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Innovation through co-creation in contemporary mining relations: a new paradigm for stakeholder engagement at resource extraction project

Periodic Reporting for period 2 - CC4M (Innovation through co-creation in contemporary mining relations: a new paradigm for stakeholder engagement at resource extraction project)

Reporting period: 2019-08-07 to 2020-08-06

This research explores the current practice and future potential of co-creation mechanisms at resource exploration and extraction projects. Co-creation is a term commonly used in business to refer to collaborative development of new value (concepts and solutions) together with stakeholders. In this context, it is used to describe a participatory process through which different groups (the company, host communities and governments) collaborative solve problems and cross-fertilize knowledge assets in the context of mineral exploration and extraction on indigenous lands. The project takes up the challenge of identifying, investigating and developing the potential for enhanced participatory mechanisms, leading to a more workable, responsive and respectful forms of stakeholder engagement. The aim of the project is to identify new spaces for industry innovation, and propose new solutions to stakeholder engagement at mining projects, contributing to successful agreement making and Sustainable Development outcomes for the projects’ host governments and communities. The research seeks to explore potential for a model of engagement which follows transformability of social forms and social innovation, ensuring that the agreement-making at mining projects is founded on actual stakeholder relations and obligations, within which local people are a crucial, internalised resource. The research engages with a wide spectrum of corporate, indigenous and state stakeholders at mining projects in Papua New Guinea (PNG). PNG has exerted an instructive and disproportionate influence on the mining industry - the industry's engagement with the notions of sustainable development and corporate social responsibility is often considered to be the direct consequence of the country’s experiences of 'irresponsible' mining projects such as Panguna mine on the island of Bougainville and Ok Tedi mine in the coutry's Star Mountains region. These experiences brought to the fore discussions about stakeholder roles and responsibilities in the resource extraction sector and forced the governments and mining companies to acknowledge local communities as powerful and significant stakeholders of resource extraction projects. The country’s influence on the ways in which the mining industry approaches and acts upon its responsibilities towards host countries and communities persists, making PNG a valuable and informative setting for this research project.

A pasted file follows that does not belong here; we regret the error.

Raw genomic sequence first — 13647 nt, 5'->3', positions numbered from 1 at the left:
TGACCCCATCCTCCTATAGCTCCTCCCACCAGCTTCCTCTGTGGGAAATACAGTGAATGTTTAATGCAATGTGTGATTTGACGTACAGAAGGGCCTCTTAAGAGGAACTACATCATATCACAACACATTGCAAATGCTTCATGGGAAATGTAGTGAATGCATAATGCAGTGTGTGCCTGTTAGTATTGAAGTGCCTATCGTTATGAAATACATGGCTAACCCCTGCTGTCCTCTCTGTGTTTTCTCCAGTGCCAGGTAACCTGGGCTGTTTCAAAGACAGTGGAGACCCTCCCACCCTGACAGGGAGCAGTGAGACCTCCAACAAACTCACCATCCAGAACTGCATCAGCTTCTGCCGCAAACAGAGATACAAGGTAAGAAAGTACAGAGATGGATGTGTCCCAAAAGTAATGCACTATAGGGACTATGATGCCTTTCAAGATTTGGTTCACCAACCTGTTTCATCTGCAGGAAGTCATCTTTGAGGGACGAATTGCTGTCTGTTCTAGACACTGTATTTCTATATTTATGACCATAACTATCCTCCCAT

Three detailed ethnographic case studies have been completed for the project, involving site visits, residential periods in company camps and host communities, participant observation, interviews and focus groups with company personnel, members of project affected communities and representatives from different levels of state and regional governance. All participants were invited to give their own accounts of their relations, using their own terms and points of reference; to recount current stakeholder engagement practices; to consider how they are being used, and what could make those practices and, what follows, resource relations more sustainable and more effective. Each site participating in the project received a research report outlining main observations and preliminary research findings. Research data was analysed and triangulated to capture current practice and identify areas (and participants’ own ideas) for improvement and innovation with the aim of securing best sustainable development outcomes for the local hosts of mineral exploration and extraction projects.
Project results offer insights into what are complex and dynamic contexts and challenges, and propose workable and feasible solutions for enhanced and improved stakeholder engagement, using co-creation mechanisms. To that end, the project carries real potential to influence corporate and industry policies and actions, contributing to successful agreement making and Sustainable Development outcomes in resource relations.
Frieda River Project, Papua New Guinea